Greece Flip-Flops on EVOO Labeling

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Last year Dr. Prokopios Magiatis and Dr. Eleni Melliou from the Athens University announced their discovery of a new fast and accurate tool to measure key health promoting compounds found in extra virgin olive oil (EVOO) such as oleocanthal and oleacein. Using Quantitive 1H-NMR (Nuclear Magnetic Resonance) calibrated to specific frequency the amount of these two compounds found in EVOO can be accurately measured.
At the same time, the EU clarified the use of health claims placed on the labels of extra virgin olive oils that contained a base amount of hydroxytyrosol and its derivatives: ”Olive oil polyphenols contribute to the protection of blood lipids from oxidative stress.”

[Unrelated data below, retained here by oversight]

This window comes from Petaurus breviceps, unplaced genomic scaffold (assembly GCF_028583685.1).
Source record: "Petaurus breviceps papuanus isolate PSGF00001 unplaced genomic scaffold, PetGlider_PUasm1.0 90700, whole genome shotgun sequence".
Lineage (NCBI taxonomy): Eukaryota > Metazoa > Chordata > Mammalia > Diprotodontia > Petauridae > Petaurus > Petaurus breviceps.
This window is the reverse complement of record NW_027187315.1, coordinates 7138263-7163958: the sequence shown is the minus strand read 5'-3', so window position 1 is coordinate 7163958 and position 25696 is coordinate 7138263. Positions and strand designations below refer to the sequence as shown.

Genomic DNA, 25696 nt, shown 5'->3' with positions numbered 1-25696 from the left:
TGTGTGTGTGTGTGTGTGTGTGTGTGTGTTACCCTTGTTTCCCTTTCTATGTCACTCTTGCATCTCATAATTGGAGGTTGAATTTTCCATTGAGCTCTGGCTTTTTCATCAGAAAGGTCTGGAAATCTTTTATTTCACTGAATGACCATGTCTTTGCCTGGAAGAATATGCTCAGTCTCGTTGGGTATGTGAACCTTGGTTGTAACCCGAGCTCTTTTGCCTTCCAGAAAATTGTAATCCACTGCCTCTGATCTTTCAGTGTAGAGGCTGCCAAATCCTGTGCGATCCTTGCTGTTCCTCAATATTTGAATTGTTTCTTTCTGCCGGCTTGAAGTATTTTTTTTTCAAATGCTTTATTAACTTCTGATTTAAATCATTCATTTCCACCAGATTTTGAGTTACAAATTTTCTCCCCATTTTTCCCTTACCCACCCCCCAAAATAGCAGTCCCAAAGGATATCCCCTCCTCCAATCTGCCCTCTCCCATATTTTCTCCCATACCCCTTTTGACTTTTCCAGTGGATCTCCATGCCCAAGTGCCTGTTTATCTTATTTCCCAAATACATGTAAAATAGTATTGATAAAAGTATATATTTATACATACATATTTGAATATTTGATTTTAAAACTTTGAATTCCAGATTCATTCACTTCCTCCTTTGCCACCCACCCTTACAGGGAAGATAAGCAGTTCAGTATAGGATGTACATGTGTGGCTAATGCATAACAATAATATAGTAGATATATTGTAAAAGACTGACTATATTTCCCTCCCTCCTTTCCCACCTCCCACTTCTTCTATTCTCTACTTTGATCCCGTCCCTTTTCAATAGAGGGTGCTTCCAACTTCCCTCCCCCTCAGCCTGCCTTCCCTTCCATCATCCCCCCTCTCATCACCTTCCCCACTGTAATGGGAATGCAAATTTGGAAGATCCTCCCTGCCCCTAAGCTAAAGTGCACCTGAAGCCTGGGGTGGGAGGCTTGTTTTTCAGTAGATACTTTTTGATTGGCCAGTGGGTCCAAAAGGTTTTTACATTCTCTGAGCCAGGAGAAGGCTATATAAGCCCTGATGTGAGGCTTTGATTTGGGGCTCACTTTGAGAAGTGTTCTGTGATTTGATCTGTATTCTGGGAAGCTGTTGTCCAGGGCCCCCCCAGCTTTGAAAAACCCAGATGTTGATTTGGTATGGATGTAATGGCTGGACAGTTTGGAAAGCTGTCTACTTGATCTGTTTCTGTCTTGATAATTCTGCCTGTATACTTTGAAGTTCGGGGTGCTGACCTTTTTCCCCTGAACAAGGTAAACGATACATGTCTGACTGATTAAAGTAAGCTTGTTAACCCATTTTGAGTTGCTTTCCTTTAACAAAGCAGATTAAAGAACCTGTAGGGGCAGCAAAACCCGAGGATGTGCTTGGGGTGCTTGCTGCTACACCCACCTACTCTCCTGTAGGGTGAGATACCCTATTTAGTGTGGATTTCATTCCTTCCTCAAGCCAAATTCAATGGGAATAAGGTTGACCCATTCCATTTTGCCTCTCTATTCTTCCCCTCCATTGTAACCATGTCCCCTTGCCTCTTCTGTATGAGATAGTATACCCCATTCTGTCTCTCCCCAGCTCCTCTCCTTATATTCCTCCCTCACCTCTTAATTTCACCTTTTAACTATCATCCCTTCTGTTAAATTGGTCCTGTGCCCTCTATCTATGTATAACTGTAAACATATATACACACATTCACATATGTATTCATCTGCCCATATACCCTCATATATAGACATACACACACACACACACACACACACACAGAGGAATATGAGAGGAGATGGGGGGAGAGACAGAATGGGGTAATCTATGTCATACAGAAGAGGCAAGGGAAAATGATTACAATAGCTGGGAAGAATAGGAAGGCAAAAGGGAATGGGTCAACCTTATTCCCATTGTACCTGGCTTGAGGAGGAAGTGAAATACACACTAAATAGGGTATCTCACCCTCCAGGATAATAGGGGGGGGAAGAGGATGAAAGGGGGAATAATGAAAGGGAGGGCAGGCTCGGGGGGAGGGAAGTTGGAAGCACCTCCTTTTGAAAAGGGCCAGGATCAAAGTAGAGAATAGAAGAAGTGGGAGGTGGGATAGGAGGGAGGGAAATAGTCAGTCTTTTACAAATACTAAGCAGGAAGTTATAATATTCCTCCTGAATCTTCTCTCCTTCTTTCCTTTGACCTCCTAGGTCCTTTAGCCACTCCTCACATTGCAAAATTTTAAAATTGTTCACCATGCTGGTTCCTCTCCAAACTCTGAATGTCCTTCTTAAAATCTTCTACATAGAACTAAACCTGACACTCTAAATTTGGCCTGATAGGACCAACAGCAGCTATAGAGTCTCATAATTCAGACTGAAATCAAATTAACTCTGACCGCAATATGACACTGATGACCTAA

The regulation further stipulated, “The claim may be used only for olive oil which contains at least 5 mg of hydroxytyrosol and its derivatives (e.g. oleuropein complex and tyrosol) per 20 g of olive oil. In order to bear the claim information shall be given to the consumer that the beneficial effect is obtained with a daily intake of 20 g of olive oil.”

Using the NMR method of measurement, tests were conducted on a variety of Greek EVOOs. Many were found to contain high levels of oleocanthal and oleacein. Olive growers were eager to publicize their results and sought to get an opinion from the Greek authorities on whether the measuring of oleocanthal and oleacein was sufficient to make the above health claim on the label based on the EU Regulation 432/2012. Read full article at OliveOilTimes

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